I do not contend here that President Trump has committed any offense, criminal or impeachable.  But that is clearly where the public conversation over Comey’s firing is, and where it will continue to go.  I thought some legal context might be helpful as we head — hopefully prudently — down each of those paths.  And I will hope to have more to say on each.  For now, I think much of how this conversation will proceed depends upon who the President selects to head the Bureau.

Can you evade federal prosecution if your heroin distribution is a religious exercise?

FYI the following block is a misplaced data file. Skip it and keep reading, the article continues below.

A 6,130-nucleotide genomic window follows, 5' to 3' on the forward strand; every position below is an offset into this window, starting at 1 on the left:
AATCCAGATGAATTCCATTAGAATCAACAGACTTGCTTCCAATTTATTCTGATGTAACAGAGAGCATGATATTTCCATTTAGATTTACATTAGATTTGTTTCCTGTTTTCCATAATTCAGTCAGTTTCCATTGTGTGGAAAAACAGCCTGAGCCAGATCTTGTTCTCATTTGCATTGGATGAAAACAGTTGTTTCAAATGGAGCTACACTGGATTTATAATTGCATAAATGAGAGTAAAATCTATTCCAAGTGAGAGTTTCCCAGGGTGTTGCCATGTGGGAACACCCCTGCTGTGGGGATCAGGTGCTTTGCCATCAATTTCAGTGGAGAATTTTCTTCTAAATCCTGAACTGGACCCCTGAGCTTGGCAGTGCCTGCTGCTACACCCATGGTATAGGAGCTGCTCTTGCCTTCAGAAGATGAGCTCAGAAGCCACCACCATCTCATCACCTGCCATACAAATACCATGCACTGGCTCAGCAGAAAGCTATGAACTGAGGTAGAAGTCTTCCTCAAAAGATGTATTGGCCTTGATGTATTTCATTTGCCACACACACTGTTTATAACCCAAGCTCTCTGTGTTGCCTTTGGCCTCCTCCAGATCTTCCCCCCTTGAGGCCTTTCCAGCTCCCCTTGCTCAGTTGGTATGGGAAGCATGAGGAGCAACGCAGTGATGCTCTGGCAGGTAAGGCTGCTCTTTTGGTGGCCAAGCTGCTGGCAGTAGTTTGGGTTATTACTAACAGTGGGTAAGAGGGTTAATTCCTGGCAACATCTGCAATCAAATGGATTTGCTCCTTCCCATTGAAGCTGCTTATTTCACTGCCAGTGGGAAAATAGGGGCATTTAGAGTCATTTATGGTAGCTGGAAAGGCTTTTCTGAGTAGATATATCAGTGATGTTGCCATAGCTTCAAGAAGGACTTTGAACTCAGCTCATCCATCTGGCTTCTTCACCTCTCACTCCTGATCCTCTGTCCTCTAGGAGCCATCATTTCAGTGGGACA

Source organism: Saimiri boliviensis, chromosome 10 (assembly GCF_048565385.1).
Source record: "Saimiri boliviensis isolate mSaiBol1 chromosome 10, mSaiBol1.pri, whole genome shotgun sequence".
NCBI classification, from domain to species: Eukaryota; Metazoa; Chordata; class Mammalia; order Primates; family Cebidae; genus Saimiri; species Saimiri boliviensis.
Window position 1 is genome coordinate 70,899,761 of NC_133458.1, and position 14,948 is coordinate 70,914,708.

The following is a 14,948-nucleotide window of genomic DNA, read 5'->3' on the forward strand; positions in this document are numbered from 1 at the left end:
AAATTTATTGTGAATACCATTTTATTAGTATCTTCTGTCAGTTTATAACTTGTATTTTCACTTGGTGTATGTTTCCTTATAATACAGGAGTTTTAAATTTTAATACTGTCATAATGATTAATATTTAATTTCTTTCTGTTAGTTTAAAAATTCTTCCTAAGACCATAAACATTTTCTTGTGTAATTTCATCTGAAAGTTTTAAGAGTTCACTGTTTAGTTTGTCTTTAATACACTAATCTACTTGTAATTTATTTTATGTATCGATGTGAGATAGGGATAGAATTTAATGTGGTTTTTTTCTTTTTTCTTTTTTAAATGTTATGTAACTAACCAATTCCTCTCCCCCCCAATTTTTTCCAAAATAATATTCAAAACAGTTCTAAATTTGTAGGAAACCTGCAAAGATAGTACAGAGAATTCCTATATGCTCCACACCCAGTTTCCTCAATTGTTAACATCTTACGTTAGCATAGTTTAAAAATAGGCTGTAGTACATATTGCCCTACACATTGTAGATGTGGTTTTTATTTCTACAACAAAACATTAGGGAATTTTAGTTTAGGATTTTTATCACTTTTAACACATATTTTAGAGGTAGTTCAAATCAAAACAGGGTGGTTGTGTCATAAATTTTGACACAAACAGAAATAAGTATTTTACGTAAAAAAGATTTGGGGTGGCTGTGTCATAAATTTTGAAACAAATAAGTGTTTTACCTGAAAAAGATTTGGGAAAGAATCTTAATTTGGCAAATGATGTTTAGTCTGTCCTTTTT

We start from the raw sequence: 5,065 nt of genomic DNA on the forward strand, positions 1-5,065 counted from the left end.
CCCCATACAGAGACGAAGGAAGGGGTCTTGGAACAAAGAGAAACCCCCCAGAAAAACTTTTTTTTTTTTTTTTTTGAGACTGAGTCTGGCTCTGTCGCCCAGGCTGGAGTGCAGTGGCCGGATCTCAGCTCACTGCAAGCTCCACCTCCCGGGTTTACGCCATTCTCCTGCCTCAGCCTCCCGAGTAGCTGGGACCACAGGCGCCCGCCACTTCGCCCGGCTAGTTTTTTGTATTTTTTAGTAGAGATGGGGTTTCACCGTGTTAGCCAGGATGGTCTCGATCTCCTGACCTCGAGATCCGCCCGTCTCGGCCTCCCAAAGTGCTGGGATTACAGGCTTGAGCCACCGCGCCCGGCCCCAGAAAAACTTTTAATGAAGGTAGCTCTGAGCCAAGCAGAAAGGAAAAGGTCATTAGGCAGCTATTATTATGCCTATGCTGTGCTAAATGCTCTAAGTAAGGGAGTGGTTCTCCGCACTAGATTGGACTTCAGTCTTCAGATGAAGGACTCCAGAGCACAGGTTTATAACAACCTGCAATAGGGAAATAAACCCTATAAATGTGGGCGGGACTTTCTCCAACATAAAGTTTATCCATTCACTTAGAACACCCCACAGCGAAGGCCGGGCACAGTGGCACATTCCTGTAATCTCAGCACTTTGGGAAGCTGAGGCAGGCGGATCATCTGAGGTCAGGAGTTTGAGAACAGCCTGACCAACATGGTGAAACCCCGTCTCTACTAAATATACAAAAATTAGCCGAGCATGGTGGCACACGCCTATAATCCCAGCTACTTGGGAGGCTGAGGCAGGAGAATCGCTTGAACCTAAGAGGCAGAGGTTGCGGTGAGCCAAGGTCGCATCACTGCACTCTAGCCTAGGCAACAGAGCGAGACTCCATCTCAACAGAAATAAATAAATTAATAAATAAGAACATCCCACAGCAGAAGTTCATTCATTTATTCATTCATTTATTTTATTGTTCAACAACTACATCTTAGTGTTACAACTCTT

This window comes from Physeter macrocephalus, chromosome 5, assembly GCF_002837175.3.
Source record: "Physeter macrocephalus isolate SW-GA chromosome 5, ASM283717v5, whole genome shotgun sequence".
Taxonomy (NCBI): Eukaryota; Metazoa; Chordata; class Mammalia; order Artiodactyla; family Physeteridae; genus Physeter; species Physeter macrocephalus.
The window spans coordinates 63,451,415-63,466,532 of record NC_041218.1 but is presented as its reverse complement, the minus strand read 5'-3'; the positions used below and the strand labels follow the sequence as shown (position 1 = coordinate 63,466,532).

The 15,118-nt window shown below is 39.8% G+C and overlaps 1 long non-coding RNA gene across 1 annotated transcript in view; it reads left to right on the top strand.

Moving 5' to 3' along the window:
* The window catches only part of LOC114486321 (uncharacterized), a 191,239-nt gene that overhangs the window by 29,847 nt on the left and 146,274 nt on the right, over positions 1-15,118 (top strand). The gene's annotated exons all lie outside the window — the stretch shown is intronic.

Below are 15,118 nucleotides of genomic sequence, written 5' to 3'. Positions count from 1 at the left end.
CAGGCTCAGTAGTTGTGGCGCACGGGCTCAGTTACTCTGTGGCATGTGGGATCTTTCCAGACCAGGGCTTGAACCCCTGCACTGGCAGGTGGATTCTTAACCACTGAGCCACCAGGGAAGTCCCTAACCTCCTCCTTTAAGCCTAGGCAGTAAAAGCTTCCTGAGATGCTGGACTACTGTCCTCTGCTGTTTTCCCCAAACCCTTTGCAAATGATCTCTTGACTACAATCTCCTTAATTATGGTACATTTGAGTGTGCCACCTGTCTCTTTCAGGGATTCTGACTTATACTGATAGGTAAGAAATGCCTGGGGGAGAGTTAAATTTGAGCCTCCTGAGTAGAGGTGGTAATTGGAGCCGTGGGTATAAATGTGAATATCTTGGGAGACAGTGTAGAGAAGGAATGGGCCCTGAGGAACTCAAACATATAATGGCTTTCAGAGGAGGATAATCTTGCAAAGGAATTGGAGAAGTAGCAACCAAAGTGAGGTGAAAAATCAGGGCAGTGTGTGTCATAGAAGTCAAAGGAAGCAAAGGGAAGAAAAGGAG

From the United States Court of Appeals for the Eighth Circuit, an interesting case on the limits of religious freedom in America, particularly at a time when we are debating the scope of statutes designed to enhance protections for religious exercise.  According to the court’s recent opinion in United States v. Anderson, the defendant (Timothy Anderson) was indicted for violating the Controlled Substances Act and admitted to distributing heroin.  But,  Anderson said, he is “‘a student of Esoteric and Mysticism studies’ who created a ‘religious non-[p]rofit’ to distribute heroin to ‘the sick, lost, blind, lame, deaf, and dead members of Gods’ [sic] Kingdom.'”  Relying upon the protections of the Religious Freedom Restoration Act (RFRA), Anderson argued that his heroin distribution amounted to exercising a “sincerely held religious belief.”  He also said he had no intention of stopping such distribution because to do so would compromise his religious faith.